The terms “dogs” and “hounds” are often used interchangeably, but the word “hound” actually refers to a specific type of dog, and certain dog breeds.
If you own a hound or are wondering if your own dog is classed as a hound type, it can be interesting to learn a little about what type of dogs hounds are, and what makes a hound in the first place.
In this article, we will explain what a hound is, and share the core traits that hounds have in common. Read on to learn more.
The simplest description of what a hound is can be explained as “a type of dog that hunts or tracks prey,” working alongside of human hunters. Today’s use of the word hound is not exclusive to dogs that actually perform roles of this type – it also applies to non-working dogs from working breeds, and even some breeds that haven’t commonly been worked in recent decades.
The role of the hound as a working dog can be contrasted with another dog type grouping, being gun dogs; gun dogs help hunters to find, flush out and collect downed prey, but they don’t actually hunt for them. Ultimately, a hound is a natural hunter; although not all hounds hunt in the same way!
There are three main sub-types of hounds, and these types are divided according to how the breeds within each sub-type works, and their core traits.
First of all you have sighthounds, which identify potential prey by visually fixating on them. Sighthounds have very acute eyesight, although it is much better able to detect movement than still objects. A sighthound might completely bypass a small prey animal nearby that is sitting perfectly still, but be able to spot and home in on a much more distant prey animal that is moving.
Another trait that sighthounds all share to some degree is a very high running speed in short bursts, which enables sighthounds to effectively catch up to, overtake, and catch their targets. This high speed gait is enabled by what we think of as the typical sighthound conformation – whilst sighthound sizes can be variable, dogs of this type have lean bodies and long, fine legs with lots of power in their hindquarters. The greyhound is perhaps the best-known sighthound breed, and the one we most commonly associate with sighthounds.
Scenthounds are the most numerous when it comes to different hound dog breeds, and as the name implies, these are dogs that hunt by scenting. Scenthounds were most commonly worked in packs rather than individually, although this is not always the case.
The dog breeds with the most acute senses of smell in the canine world are scenthounds, like the Bloodhound – and trained scenthounds can pick up even very faint scents among a lot of other smells and follow its path effectively to its goal.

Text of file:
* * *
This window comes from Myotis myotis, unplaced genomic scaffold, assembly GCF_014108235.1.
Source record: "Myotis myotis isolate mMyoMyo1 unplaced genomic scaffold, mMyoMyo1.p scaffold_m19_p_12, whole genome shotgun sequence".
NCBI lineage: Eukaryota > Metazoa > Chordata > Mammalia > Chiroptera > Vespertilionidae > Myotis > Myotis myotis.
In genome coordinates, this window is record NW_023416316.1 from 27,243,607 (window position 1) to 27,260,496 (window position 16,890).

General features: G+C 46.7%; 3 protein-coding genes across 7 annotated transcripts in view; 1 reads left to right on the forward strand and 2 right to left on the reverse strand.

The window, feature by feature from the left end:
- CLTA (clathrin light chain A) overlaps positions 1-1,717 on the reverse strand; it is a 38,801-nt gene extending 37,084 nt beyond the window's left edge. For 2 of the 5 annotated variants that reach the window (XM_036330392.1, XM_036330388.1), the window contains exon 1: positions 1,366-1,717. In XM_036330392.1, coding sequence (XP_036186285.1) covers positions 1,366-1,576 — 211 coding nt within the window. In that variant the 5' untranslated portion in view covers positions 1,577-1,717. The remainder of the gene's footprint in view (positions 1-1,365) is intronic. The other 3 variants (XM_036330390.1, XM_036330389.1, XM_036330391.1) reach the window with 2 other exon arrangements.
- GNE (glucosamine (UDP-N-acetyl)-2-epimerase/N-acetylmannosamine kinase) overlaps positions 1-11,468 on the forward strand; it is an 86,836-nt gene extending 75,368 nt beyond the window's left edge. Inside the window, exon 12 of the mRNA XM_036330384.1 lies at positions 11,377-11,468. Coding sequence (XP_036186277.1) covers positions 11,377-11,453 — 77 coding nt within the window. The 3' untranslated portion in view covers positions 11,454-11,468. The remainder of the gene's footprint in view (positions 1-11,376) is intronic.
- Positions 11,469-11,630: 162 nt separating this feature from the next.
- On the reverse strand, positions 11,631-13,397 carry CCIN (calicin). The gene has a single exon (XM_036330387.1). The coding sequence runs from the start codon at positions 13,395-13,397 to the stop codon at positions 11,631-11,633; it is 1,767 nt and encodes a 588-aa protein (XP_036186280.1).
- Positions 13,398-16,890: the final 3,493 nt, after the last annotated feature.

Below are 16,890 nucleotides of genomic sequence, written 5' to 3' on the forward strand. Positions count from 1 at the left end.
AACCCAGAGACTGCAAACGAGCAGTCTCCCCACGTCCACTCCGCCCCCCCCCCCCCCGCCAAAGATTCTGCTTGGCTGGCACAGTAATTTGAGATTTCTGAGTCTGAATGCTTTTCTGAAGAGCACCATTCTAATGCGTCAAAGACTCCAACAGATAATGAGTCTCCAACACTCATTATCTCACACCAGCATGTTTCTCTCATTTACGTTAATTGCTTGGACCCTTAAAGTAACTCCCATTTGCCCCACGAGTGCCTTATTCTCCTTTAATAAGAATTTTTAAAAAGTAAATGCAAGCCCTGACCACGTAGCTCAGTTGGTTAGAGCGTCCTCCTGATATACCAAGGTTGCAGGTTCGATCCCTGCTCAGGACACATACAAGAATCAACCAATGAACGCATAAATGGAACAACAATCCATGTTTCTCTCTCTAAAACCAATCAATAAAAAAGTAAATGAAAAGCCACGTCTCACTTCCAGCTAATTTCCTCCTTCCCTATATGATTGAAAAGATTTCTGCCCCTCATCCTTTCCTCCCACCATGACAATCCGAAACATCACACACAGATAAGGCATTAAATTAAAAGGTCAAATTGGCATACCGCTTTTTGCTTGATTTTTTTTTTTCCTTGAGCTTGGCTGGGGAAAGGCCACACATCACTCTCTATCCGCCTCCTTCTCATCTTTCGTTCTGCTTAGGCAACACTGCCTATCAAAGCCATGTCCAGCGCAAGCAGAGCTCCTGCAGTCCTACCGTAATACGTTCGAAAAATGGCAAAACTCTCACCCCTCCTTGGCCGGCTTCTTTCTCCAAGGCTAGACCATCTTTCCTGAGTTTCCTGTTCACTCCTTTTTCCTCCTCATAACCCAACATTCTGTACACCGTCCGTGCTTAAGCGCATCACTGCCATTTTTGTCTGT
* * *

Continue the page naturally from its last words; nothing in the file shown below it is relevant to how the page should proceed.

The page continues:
Scenthounds will usually sniff out smells on the ground and surrounding obstacles, but dogs of this type with a very acute sense of smell can even follow scents on the breeze!
The physical build and appearance of different scenthound breeds can be quite variable, but many dogs of this type have long, drooping ears that actually capture scent particles from the ground to help with tracking, and they all tend to have long muzzles too!
Not all hounds fit neatly into either the sighthound or scenthound category, and many hound breeds rely on both scenting and sighting in order to identify and track prey. This generalised hound grouping reflects dog breeds that have more generalised hunting skills, with all of the drive and incentive to pursue prey and a combination of senses and skills that allow them to do so.
The Thai ridgeback is an example of a hound that uses both scenting and sight to hunt.
Hounds of different types are a hugely diverse group of dogs, with different hound breeds having originated from all over the world. This means that everything from the size, conformation, fur length and texture, temperament and behaviour can be very variable across different types of hounds, and all hounds are of course unique as individual dogs too.
One trait that all hounds share is a high prey drive, which manifests as an ability to home in or track potential prey, and the spirit and drive to pursue it and catch it. This means that owning a hound can be challenging when it comes to protecting wildlife and small domestic pets, and training a hound not to chase things and to return reliably when called can be very difficult.
It is important for all hound owners to take care to protect wildlife and other people’s pets when walking their dogs, which will mean that they often have to be kept on the lead, and only allowed to run freely within enclosed spaces. Some hound owners also muzzle their dogs to keep them from harming wildlife they might spot when out on walks, and this is something else you might want to consider too.
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